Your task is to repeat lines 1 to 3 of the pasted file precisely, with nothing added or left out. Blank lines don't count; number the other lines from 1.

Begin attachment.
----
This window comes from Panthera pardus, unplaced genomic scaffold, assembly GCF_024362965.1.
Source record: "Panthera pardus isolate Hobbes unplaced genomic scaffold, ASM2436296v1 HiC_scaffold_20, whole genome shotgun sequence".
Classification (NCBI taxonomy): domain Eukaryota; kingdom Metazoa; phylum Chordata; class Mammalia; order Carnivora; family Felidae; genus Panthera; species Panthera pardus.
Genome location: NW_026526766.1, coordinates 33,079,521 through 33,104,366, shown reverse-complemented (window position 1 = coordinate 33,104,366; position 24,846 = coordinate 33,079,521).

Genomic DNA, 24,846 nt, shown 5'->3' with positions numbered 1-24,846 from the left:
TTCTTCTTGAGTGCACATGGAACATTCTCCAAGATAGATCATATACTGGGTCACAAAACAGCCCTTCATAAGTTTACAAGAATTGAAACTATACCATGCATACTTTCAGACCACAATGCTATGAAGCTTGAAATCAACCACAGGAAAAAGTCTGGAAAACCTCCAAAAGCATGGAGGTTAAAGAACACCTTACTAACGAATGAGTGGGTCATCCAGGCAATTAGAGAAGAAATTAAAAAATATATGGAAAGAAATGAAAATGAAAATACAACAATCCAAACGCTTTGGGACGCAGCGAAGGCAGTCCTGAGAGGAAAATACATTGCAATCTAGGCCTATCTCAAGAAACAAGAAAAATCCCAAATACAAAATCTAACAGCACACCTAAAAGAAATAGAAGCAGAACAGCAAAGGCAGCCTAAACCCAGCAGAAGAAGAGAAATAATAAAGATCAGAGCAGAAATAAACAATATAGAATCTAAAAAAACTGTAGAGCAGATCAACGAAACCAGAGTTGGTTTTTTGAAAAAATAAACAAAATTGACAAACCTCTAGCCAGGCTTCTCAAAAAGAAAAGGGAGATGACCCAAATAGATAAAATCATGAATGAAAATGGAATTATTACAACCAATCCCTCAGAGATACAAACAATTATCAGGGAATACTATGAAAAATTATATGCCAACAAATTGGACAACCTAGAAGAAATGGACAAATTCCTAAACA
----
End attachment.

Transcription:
This window comes from Panthera pardus, unplaced genomic scaffold, assembly GCF_024362965.1.
Source record: "Panthera pardus isolate Hobbes unplaced genomic scaffold, ASM2436296v1 HiC_scaffold_20, whole genome shotgun sequence".
Classification (NCBI taxonomy): domain Eukaryota; kingdom Metazoa; phylum Chordata; class Mammalia; order Carnivora; family Felidae; genus Panthera; species Panthera pardus.